Pope John XV
|Pope John XV|
|Papacy began||August 985|
|Papacy ended||March 996|
Rome, Papal States
Rome, Papal States, Holy Roman Empire
During his time as pope, there was a dispute that arose over the deposition in 991 of Arnulf, Archbishop of Reims. Arnulf was made archbishop of Reims in 988 by Hugh Capet of France. Arnulf was the nephew of the King's bitter rival, Charles of Lorraine and considered Arnulf a turncoat. He demanded his deposition by John XV. Hugh Capet captured both Charles and Archbishop Arnulf and convoked a synod at Reims in June 991. He deposed Arnulf and chose as his successor Abbot Gerbert of Aurillac who would later be known as Pope Silvester II.
At the synod, Arnulf, Bishop of Orléans accused John XV:
- "Are any bold enough to maintain that the priests of the Lord all over the world are to take their law from monsters of guilt like these—men branded with ignominy, illiterate men, and ignorant alike of things human and divine? If, holy fathers, we are bound to weigh in the balance the lives, the morals, and the attainments of the humblest candidate for the priestly office, how much more ought we to look to the fitness of him who aspires to be the Lord and Master of all priests! Yet how would it fare with us, if it should happen that the man the most deficient in all these virtues, unworthy of the lowest place in the priesthood, should be chosen to fill the highest place of all? What would you say of such a one, when you see him sitting upon the throne glittering in purple and gold? Must he not be the "Antichrist, sitting in the temple of God and showing himself as God"?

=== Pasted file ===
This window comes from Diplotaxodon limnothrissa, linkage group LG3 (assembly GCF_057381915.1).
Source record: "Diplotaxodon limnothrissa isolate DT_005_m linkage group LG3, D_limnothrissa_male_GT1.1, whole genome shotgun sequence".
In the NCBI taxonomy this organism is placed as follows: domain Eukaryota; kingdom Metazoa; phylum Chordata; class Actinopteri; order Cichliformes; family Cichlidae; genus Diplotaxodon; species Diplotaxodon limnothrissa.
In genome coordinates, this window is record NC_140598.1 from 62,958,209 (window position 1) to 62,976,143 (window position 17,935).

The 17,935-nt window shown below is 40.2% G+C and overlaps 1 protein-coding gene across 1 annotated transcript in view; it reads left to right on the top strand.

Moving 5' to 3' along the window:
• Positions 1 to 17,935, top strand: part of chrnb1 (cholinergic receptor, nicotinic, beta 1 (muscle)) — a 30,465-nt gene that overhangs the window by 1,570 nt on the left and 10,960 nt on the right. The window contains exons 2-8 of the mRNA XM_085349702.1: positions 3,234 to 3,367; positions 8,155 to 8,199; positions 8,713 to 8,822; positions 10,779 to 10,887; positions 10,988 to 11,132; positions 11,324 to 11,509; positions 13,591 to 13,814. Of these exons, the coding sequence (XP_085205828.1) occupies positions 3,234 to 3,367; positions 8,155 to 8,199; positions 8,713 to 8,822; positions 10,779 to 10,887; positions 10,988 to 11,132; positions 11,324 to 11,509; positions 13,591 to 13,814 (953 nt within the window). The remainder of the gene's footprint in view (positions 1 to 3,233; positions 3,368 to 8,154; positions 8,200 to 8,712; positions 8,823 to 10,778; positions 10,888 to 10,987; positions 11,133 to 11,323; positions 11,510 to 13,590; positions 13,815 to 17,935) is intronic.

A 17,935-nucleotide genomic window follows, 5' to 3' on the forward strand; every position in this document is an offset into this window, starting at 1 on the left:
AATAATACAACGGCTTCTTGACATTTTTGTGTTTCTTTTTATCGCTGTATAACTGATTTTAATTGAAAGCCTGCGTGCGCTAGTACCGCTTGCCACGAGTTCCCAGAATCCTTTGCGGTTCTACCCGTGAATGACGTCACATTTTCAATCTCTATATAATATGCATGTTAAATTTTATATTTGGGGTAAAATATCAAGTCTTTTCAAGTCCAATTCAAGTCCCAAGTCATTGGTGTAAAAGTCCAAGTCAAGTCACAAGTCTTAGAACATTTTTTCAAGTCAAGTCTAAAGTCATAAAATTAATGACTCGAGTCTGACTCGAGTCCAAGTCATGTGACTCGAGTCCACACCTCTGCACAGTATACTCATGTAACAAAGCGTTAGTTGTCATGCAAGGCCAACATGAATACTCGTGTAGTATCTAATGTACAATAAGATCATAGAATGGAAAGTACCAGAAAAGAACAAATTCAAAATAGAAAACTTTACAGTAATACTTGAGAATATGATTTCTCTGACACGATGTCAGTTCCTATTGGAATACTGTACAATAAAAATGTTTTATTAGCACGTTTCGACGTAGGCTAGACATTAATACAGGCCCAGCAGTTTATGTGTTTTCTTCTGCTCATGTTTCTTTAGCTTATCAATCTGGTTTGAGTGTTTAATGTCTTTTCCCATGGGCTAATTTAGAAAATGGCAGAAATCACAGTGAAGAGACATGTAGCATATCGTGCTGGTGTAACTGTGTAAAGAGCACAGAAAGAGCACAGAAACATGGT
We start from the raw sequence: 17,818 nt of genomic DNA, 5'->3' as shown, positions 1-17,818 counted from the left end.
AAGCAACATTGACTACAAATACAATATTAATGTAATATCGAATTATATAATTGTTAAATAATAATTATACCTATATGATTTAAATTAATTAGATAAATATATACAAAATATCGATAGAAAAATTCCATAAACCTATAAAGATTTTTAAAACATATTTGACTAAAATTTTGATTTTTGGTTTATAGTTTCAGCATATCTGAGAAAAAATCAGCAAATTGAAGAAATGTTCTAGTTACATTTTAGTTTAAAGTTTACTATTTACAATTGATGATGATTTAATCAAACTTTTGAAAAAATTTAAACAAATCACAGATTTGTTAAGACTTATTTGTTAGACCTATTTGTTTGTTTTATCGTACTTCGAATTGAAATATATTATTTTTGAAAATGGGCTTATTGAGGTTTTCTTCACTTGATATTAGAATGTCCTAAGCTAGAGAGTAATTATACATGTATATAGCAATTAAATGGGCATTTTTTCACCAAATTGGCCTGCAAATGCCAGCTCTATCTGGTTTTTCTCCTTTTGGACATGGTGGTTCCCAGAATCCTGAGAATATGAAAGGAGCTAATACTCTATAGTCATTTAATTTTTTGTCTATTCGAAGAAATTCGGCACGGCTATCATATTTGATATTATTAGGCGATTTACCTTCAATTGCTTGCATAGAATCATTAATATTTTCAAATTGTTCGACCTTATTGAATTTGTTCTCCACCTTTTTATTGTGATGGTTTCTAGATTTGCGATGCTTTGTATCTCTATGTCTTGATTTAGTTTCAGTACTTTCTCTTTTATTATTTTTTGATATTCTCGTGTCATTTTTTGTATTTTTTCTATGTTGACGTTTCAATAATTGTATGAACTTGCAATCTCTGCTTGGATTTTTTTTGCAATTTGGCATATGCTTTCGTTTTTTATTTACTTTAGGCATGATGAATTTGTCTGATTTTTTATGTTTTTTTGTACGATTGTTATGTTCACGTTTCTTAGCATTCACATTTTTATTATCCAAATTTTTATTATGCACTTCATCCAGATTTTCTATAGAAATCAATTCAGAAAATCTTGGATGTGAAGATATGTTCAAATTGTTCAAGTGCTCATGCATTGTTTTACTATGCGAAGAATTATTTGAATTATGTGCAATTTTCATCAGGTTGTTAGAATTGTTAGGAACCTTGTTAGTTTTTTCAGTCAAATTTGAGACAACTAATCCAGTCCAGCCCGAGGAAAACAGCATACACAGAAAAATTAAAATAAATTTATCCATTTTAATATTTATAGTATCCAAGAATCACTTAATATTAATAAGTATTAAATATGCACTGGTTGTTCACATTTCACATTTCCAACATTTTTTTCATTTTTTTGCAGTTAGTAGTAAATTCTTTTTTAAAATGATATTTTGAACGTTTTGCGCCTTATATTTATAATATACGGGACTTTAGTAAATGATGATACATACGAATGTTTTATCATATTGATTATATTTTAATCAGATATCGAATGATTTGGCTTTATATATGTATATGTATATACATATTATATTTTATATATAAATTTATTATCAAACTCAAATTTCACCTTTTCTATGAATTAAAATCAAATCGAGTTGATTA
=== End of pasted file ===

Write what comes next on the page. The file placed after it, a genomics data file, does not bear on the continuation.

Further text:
References[change | change source]
- Schaff, Philip; Schley Schaff, David. History of the Christian Church.
|Catholic Church titles|